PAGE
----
“Thrusting the religious establishment into daily political affairs could distance it from its guiding role and disrupt relations between the political forces, which could create an imbalance,” his National Accord Party said in a letter sent to Shia and Kurdish politicians.
“Everyone must agree on the role of the religious leadership in the interim period,” it said. The state-owned Al-Sabah newspaper published the letter on Saturday.
Public criticism of Ayat Allah Ali al-Sistani, Iraq’s most influential Shia cleric, is almost unheard of in the country.
It could deepen a political crisis sparked by the failure to form a government after the 30 January elections.
The criticism comes as Kurdish and Shia parties, which between them have the two-thirds majority needed to form a government, are struggling to decide on a cabinet and top jobs.
A member of the Shia United Iraqi Alliance on Saturday rejected Allawi’s criticism.
Speaking to Aljazeera by telephone from Baghdad, Walid al-Hilli said al-Sistani’s group, the Religious Reference, had helped democracy by urging Iraqis to participate in the January elections.
“Thrusting the religious establishment into daily political affairs could distance it from its guiding role and disrupt relations between the political forces, which could create an imbalance”
Interim Prime Minister Iyad Allawi’s National Accord Party
Neither al-Sistani nor his office formally backed a party in the legislative election, al-Hilli pointed out.
Al-Sistani approved of Allawi when he became interim prime minister in June, Shia politicians say, but now endorses Ibrahim al-Jafari, a religious Shia, as the bloc’s candidate for prime minister.
Despite assurances by the Shia bloc that it supports multiparty democracy, concern has been growing that Iraq could slide towards Islamic rule and become less tolerant.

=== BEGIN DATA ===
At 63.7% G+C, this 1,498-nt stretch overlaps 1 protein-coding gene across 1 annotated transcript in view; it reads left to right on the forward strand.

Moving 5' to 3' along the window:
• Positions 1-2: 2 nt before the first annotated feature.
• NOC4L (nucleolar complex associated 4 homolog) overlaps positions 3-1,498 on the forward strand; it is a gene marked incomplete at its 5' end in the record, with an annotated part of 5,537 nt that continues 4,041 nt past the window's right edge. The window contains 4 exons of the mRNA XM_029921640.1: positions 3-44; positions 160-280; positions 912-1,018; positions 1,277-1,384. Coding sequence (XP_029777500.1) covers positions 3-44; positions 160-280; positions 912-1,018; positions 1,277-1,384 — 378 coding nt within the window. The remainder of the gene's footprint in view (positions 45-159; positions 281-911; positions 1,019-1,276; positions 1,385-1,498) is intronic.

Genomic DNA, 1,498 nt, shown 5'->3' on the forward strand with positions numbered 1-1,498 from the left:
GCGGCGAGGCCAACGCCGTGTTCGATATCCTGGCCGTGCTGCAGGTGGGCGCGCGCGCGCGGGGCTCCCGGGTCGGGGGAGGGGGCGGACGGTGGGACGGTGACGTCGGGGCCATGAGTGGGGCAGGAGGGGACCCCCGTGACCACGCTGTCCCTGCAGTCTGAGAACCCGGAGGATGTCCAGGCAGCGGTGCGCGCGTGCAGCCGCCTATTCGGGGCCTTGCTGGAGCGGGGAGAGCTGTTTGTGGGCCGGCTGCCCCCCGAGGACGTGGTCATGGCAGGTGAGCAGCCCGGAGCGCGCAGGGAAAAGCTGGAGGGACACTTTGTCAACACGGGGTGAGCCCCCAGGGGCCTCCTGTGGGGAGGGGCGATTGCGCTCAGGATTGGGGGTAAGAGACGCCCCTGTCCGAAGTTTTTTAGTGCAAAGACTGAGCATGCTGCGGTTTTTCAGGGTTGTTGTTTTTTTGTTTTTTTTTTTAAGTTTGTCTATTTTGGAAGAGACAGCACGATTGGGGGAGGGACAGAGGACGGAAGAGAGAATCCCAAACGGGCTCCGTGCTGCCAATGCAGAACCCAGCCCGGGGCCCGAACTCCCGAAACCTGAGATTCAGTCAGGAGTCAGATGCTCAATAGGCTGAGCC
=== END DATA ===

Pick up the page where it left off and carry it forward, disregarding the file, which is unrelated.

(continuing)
Al-Sistani’s aides have said he does not want an Iranian-style Islamic state.
Last week, Shia activists attacked a group of male and female university students having a picnic together in Basra, provoking an outcry from secular parties.
Allawi’s relations have been uneasy with the Najaf seminary, where al-Sistani is based.
Interim Health Minister Ala Abd al-Alwan, an Allawi ally, left Iraq several weeks ago after religious conservatives threatened to kill him for sacking other conservatives in the ministry, officials said.
The interim prime minister’s secular stance and opposition to firing en masse former members of Saddam Hussein’s Baath Party helped him win 40 seats in the 275-member parliament in January’s elections.
Both the Shia and Kurdish blocs have been trying to persuade Allawi to join a new government, but he has refused, saying new guidelines are needed on how to treat Baath Party members and militias that have sprung up in post-war Iraq.
“The Debaathification commission needs to abandon randomness and adopt legal ways to punish the criminals and allow the rest to participate in rebuilding,” the letter said.
“A national unity programme requires shunning collective punishment and creating a mechanism for those who are not represented in parliament to participate in writing the constitution and the political process,” said Allawi, referring to the Sunnis.
That minority community, which enjoyed power under Saddam, a Sunni, won only 17 seats in parliament after a widespread boycott of the elections and fears of reprisals by fighters against voters.